Rural Americans at Higher Risk

Sometimes I will take the back roads to work just to see something different from the same old things the work route shows me. While traveling on the back roads, I will go through farm land and see the workers spraying crops. I have seen the crop duster planes in the sky letting their load of pesticides go letting the wind take it where it falls. I have often wondered how healthy the people who live in the line of sprays really are.

The CDC has conducted a new study that demonstrates Americans living in rural areas are more likely to die from five leading causes than their urban counterparts.  Many deaths among rural Americans were potentially preventable in 2014, including 25,000 from heart disease, 19,000 from cancer, 12,000 from unintentional injuries, 11,000 from chronic lower respiratory disease and 4,000 from stroke.  These potentially preventable percentages of deaths were higher in rural areas than in urban areas.  This report is part of a new rural health series in CDC’s Morbidity and Mortality Weekly Report.

According to CDC Director Tom Frieden, M.D., M.P.H. and this new study there is a striking gap in health between the rural and urban areas in America.  He believes we need to work to better understand and address the health threats that put rural Americans at increased risk of early death in order to close this gap.

About 15% of the U.S. population, or about 45 million Americans, are currently living in rural areas.  Some factors that might be putting rural residents at higher risk of death from these public health conditions are demographic, environmental, economic and social factors.  These residents tend to be older and sicker than their urban counterparts and have higher rates of cigarette smoking, high blood pressure and obesity.  They report having less leisure time for physical activity and lower seatbelt usage than their urban counterparts.  Their higher rates of poverty, less access to healthcare and being less likely to have health insurance, is also reported among this group.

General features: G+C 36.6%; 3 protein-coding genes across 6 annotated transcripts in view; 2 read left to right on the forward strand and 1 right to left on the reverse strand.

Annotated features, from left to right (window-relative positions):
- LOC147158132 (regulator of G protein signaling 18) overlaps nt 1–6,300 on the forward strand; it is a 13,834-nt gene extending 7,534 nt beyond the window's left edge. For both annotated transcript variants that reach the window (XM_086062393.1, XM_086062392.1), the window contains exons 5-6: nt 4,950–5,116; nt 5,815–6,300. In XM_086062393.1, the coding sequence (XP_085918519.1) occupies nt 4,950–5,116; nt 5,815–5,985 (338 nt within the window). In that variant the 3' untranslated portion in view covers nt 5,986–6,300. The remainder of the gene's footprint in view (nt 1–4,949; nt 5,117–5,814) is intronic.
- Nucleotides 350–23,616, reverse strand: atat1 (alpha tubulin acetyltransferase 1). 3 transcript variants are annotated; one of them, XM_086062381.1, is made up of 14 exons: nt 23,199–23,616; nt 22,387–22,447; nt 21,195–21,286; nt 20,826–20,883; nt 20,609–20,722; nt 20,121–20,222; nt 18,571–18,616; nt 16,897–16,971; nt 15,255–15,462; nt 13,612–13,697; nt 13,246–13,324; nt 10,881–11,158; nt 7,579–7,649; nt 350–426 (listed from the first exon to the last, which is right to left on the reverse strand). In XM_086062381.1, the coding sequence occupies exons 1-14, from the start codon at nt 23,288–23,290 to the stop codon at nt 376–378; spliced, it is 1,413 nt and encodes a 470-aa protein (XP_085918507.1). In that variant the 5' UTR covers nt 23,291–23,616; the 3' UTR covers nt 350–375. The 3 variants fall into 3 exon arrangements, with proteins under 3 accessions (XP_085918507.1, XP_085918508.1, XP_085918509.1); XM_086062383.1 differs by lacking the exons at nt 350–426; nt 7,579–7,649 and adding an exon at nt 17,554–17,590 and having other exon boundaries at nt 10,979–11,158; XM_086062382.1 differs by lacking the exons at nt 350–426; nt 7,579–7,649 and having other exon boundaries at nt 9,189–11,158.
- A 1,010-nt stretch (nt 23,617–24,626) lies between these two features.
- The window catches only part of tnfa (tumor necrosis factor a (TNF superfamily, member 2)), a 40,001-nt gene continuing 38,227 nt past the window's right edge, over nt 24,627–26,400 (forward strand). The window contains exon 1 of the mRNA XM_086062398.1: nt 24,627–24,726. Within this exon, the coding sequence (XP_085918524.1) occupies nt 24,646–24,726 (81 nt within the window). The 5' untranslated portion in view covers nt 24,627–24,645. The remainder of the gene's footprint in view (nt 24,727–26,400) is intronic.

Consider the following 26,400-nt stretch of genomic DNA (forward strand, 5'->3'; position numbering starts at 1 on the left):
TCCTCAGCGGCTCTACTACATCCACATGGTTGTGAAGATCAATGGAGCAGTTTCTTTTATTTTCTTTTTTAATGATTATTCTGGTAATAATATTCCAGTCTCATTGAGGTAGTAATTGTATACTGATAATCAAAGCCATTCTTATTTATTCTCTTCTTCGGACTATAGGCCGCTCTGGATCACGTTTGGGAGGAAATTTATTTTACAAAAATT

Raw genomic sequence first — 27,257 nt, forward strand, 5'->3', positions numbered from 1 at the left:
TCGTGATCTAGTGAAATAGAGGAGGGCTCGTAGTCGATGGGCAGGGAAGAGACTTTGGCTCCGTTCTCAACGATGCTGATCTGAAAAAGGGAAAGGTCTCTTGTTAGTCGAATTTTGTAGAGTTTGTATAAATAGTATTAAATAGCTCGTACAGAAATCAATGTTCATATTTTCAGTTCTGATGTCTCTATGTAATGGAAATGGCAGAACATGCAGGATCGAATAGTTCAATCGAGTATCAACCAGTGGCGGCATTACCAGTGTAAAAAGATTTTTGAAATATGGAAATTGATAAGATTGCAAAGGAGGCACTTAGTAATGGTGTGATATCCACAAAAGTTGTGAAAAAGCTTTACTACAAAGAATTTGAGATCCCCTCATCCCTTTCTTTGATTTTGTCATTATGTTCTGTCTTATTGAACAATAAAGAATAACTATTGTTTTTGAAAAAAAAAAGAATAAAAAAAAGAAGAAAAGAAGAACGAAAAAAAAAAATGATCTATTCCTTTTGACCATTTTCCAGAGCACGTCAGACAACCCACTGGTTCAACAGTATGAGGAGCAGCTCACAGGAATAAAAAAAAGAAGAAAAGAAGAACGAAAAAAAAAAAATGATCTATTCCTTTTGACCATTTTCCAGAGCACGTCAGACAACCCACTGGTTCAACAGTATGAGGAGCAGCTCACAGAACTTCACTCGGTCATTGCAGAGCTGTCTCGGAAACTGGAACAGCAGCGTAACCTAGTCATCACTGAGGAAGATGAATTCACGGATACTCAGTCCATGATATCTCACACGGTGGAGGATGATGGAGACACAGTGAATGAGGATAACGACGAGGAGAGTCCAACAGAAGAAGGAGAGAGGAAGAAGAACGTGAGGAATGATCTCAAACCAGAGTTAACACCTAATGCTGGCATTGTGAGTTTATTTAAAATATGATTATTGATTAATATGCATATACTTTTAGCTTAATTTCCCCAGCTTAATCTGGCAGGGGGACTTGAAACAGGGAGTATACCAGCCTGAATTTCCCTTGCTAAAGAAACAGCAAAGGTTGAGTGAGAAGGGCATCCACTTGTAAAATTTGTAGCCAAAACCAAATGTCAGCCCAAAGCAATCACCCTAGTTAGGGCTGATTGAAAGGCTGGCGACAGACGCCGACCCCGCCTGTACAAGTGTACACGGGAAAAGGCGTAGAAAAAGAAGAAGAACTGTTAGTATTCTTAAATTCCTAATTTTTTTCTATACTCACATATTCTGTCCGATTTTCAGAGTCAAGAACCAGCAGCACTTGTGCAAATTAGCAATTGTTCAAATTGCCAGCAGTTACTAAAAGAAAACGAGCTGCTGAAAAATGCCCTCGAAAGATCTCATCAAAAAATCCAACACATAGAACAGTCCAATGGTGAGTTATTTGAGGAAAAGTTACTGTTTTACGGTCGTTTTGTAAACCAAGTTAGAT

The CDC will collaborate with the Health Resources and Services Administration (HRSA) to help promote the findings and recommendations to rural communities.  The past few years has shown an increase in rural-urban disparities in life expectancy and mortality rates.  The National Vital Statistics System was analyzed in the study for the mortality data.

They found about 50% higher unintentional injury deaths in rural areas than in urban, partly due to greater risk of death from motor vehicle crashes and opioid overdoses.  Because of the distance between healthcare facilities and trauma centers, the rapid access to specialized care was more challenging for those in rural areas.

Some of the gaps that can be addressed in rural areas are screening patients for high blood pressure and make control a quality improvement goal, increase cancer prevention and early detection, encourage physical activity and healthy eating, promote smoking cessation, promote motor vehicle safety and engage in safer prescribing of opioids for pain.

Of course, not all deaths can be prevented and some rural areas might have characteristics that put their residents at higher risk of death.  Traveling distances to specialty and emergency care or exposures to specific environment hazards might be some.  The high death rates could also signal a need for improved public health programs that support healthier behaviors and neighborhoods, or better access to health care services.

Dr Fredda Branyon